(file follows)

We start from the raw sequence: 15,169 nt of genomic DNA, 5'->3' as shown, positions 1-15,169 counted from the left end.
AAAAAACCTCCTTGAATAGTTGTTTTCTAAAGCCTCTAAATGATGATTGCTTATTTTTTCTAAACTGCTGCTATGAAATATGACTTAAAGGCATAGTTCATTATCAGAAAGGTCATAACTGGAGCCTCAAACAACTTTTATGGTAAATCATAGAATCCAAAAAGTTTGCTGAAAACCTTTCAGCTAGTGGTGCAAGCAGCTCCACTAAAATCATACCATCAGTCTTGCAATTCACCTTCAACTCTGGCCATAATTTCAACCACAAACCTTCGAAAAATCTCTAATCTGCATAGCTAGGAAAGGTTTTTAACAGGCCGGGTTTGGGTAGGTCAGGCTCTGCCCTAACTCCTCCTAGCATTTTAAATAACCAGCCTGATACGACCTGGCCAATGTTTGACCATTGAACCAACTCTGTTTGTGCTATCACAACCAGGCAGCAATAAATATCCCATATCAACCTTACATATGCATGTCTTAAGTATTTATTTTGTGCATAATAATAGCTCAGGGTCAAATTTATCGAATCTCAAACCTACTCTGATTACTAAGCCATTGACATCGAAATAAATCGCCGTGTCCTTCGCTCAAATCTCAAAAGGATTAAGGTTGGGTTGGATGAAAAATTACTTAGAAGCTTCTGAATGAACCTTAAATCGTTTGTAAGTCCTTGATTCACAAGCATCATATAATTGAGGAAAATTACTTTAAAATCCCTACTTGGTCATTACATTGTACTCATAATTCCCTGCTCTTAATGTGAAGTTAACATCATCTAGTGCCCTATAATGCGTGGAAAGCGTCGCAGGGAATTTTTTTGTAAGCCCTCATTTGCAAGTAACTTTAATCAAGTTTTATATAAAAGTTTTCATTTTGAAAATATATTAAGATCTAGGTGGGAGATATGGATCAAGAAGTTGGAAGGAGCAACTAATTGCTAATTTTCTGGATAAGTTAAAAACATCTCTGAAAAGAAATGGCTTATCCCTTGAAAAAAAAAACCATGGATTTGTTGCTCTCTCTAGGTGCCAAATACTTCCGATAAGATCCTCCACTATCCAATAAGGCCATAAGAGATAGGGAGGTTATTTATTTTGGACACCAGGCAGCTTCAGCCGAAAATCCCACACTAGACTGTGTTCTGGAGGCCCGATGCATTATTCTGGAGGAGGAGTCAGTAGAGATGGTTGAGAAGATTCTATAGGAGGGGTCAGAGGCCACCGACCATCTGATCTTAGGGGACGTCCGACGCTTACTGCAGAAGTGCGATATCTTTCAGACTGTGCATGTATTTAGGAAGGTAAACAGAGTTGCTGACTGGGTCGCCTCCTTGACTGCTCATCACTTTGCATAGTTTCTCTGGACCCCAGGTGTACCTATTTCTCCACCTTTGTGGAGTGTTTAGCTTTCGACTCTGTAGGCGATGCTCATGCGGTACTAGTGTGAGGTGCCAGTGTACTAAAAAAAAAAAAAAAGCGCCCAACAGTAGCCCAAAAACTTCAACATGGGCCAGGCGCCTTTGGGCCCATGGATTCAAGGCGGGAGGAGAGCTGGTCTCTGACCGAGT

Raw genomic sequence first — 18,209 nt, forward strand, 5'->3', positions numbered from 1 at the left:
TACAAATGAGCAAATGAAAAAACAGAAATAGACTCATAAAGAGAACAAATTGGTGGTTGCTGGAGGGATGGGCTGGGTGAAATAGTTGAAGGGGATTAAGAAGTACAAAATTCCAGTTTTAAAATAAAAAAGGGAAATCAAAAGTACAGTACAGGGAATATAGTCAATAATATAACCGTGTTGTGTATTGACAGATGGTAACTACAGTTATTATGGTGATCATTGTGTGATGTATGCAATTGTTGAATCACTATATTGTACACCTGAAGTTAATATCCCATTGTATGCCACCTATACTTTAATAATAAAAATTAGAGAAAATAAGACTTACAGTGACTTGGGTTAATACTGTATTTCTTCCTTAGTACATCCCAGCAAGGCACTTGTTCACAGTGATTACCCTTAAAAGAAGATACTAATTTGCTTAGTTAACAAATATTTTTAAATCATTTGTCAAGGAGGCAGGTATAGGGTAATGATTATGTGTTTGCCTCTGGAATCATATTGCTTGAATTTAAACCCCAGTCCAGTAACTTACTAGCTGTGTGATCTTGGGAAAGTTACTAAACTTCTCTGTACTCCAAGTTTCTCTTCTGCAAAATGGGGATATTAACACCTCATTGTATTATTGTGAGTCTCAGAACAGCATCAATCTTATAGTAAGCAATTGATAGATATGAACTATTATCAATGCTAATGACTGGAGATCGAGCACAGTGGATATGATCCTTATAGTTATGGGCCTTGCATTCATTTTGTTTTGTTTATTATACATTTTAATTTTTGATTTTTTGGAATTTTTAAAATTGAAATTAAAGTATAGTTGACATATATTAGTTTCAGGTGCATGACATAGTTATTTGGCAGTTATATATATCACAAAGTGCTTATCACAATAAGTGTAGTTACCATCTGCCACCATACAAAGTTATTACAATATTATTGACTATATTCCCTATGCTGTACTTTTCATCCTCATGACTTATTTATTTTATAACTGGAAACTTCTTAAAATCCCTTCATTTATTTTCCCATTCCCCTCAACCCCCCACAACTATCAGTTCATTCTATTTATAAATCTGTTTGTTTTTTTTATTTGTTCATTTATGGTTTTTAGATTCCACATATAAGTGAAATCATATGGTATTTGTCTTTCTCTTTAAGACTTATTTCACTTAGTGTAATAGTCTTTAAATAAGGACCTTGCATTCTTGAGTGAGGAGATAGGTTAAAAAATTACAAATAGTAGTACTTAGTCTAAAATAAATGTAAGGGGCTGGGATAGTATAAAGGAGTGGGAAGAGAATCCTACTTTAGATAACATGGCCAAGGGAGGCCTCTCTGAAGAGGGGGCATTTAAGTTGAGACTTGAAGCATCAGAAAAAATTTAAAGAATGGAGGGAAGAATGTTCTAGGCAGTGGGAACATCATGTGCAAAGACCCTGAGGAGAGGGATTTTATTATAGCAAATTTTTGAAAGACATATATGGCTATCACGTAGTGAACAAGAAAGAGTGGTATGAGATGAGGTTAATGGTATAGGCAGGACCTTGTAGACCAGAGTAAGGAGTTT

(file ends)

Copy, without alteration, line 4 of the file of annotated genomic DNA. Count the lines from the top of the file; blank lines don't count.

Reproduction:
TACAAATGAGCAAATGAAAAAACAGAAATAGACTCATAAAGAGAACAAATTGGTGGTTGCTGGAGGGATGGGCTGGGTGAAATAGTTGAAGGGGATTAAGAAGTACAAAATTCCAGTTTTAAAATAAAAAAGGGAAATCAAAAGTACAGTACAGGGAATATAGTCAATAATATAACCGTGTTGTGTATTGACAGATGGTAACTACAGTTATTATGGTGATCATTGTGTGATGTATGCAATTGTTGAATCACTATATTGTACACCTGAAGTTAATATCCCATTGTATGCCACCTATACTTTAATAATAAAAATTAGAGAAAATAAGACTTACAGTGACTTGGGTTAATACTGTATTTCTTCCTTAGTACATCCCAGCAAGGCACTTGTTCACAGTGATTACCCTTAAAAGAAGATACTAATTTGCTTAGTTAACAAATATTTTTAAATCATTTGTCAAGGAGGCAGGTATAGGGTAATGATTATGTGTTTGCCTCTGGAATCATATTGCTTGAATTTAAACCCCAGTCCAGTAACTTACTAGCTGTGTGATCTTGGGAAAGTTACTAAACTTCTCTGTACTCCAAGTTTCTCTTCTGCAAAATGGGGATATTAACACCTCATTGTATTATTGTGAGTCTCAGAACAGCATCAATCTTATAGTAAGCAATTGATAGATATGAACTATTATCAATGCTAATGACTGGAGATCGAGCACAGTGGATATGATCCTTATAGTTATGGGCCTTGCATTCATTTTGTTTTGTTTATTATACATTTTAATTTTTGATTTTTTGGAATTTTTAAAATTGAAATTAAAGTATAGTTGACATATATTAGTTTCAGGTGCATGACATAGTTATTTGGCAGTTATATATATCACAAAGTGCTTATCACAATAAGTGTAGTTACCATCTGCCACCATACAAAGTTATTACAATATTATTGACTATATTCCCTATGCTGTACTTTTCATCCTCATGACTTATTTATTTTATAACTGGAAACTTCTTAAAATCCCTTCATTTATTTTCCCATTCCCCTCAACCCCCCACAACTATCAGTTCATTCTATTTATAAATCTGTTTGTTTTTTTTATTTGTTCATTTATGGTTTTTAGATTCCACATATAAGTGAAATCATATGGTATTTGTCTTTCTCTTTAAGACTTATTTCACTTAGTGTAATAGTCTTTAAATAAGGACCTTGCATTCTTGAGTGAGGAGATAGGTTAAAAAATTACAAATAGTAGTACTTAGTCTAAAATAAATGTAAGGGGCTGGGATAGTATAAAGGAGTGGGAAGAGAATCCTACTTTAGATAACATGGCCAAGGGAGGCCTCTCTGAAGAGGGGGCATTTAAGTTGAGACTTGAAGCATCAGAAAAAATTTAAAGAATGGAGGGAAGAATGTTCTAGGCAGTGGGAACATCATGTGCAAAGACCCTGAGGAGAGGGATTTTATTATAGCAAATTTTTGAAAGACATATATGGCTATCACGTAGTGAACAAGAAAGAGTGGTATGAGATGAGGTTAATGGTATAGGCAGGACCTTGTAGACCAGAGTAAGGAGTTT